Glass and plastics could be used to help build footpaths

End-of-life plastics and glass fines could soon be used in the construction of footpaths instead of going to landfill, according to a new study from the Swinburne University of Technology.

The research found plastics and glass fines could be incorporated into concrete footpaths while still meeting the standard requirements, and without compromising the mechanical properties.

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It is estimated that approximately 100,000 tonnes of flexible plastics end up in landfill each year, and only 48 per cent of glass waste is recovered for recycling, according to Sustainability Victoria.

The next step for this project is to include local governments and industries to increase the amount of recycled content in footpath construction.

“The use of recovered plastics and glass fines in concrete footpaths will divert significant quantities of these materials from landfill, while reducing the demand for virgin construction materials,” said Swinburne University of Technology’s Dr Yat Choy Wong.

This research project is one of seven projects that investigate new ways to increase the use of recovered class and flexible plastics.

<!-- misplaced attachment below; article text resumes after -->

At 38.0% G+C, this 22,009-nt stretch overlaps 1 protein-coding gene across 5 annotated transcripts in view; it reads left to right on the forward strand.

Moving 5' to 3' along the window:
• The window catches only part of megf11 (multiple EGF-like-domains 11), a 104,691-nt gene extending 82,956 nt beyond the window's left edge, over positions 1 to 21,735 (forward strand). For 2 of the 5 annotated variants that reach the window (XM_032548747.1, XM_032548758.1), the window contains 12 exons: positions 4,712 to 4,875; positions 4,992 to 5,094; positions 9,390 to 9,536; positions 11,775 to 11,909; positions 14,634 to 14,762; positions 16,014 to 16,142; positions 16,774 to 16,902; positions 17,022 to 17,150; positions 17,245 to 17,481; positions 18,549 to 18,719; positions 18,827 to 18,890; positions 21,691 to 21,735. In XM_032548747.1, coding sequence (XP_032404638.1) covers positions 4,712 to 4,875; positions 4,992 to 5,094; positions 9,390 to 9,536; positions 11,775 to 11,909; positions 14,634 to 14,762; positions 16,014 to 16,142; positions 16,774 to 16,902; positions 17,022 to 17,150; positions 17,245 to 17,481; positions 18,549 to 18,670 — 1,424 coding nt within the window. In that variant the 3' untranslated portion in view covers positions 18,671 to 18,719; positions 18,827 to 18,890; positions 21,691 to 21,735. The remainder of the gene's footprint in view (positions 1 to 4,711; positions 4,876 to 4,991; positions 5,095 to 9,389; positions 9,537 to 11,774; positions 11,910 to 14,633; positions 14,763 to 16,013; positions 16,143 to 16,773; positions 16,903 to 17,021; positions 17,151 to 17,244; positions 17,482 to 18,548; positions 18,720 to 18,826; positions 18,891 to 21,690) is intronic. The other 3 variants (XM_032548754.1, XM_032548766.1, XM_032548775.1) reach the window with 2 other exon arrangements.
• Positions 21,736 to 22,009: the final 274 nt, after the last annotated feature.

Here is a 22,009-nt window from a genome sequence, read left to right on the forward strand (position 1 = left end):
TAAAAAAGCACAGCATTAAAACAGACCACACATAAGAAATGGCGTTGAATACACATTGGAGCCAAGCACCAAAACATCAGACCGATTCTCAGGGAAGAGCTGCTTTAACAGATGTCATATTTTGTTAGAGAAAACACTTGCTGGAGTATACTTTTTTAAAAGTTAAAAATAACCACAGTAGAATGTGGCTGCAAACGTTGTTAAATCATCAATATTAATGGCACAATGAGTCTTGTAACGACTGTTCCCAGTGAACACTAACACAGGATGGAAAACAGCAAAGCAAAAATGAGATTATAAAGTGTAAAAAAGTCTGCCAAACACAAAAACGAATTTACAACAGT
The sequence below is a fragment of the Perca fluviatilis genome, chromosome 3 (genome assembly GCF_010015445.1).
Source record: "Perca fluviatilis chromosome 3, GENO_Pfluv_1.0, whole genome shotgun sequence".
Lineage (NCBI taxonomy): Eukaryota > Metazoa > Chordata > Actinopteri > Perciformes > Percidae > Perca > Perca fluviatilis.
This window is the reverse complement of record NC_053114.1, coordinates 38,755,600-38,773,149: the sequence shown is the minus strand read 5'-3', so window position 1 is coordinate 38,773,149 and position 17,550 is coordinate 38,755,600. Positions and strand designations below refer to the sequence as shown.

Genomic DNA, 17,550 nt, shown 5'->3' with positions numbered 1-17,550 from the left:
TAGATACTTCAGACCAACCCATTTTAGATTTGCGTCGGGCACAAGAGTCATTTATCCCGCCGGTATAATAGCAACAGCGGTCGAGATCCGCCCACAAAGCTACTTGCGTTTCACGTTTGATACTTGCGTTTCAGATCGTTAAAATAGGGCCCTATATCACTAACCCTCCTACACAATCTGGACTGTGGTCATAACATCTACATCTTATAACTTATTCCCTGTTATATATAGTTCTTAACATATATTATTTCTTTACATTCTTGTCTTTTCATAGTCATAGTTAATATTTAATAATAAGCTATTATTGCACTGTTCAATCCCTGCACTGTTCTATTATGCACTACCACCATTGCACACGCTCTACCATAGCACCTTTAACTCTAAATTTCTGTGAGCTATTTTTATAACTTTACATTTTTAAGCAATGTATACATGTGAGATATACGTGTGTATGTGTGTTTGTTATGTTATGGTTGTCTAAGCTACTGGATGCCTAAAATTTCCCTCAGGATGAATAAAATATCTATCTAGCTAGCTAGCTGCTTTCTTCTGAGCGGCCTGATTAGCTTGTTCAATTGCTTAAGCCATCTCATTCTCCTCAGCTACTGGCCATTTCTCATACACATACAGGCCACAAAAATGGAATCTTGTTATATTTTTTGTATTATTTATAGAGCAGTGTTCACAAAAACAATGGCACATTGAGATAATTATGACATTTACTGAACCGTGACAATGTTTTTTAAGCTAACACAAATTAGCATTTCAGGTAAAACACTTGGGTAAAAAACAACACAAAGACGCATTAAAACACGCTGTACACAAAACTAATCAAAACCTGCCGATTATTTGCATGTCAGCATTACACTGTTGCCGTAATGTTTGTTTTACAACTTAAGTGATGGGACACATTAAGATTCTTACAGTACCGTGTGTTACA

Old tyres used to make footpaths that help water trees

New research from the University of Melbourne and Tasmanian company Merlin Site Services has found a way of recycling old tyres and using them to create urban paving that can provide water to nearby trees.

It follows a recent trial of the system at the University of Melbourne Campus which involved four different pavement recipes for different uses (footpaths, bike paths, carparks and low-volume traffic roads).

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The materials allow rainwater to soak down between the pavements, which will then be able to provide water for nearby trees.

The Tyre Stewardship Association funded research project is now investigating how viable using waste tyre products for footpaths is, and if it can even help irrigation and storm water management in urban areas.

Research will involve both laboratory and field testing through a pilot installation program to encourage the construction industry and local governments to use tyre-derived products.

Currently, 51 million used tyres are discarded each year, but only only five per cent are recycled locally.

According to TSA Market Development, Manager Liam O’Keefe, the aim of TSA investment in this research is to support the use of a very high percentage of TDP (up to 60 per cent) in permeable pavement products, providing another opportunity for sustainable management of end-of-life tyres to deliver new products and new jobs.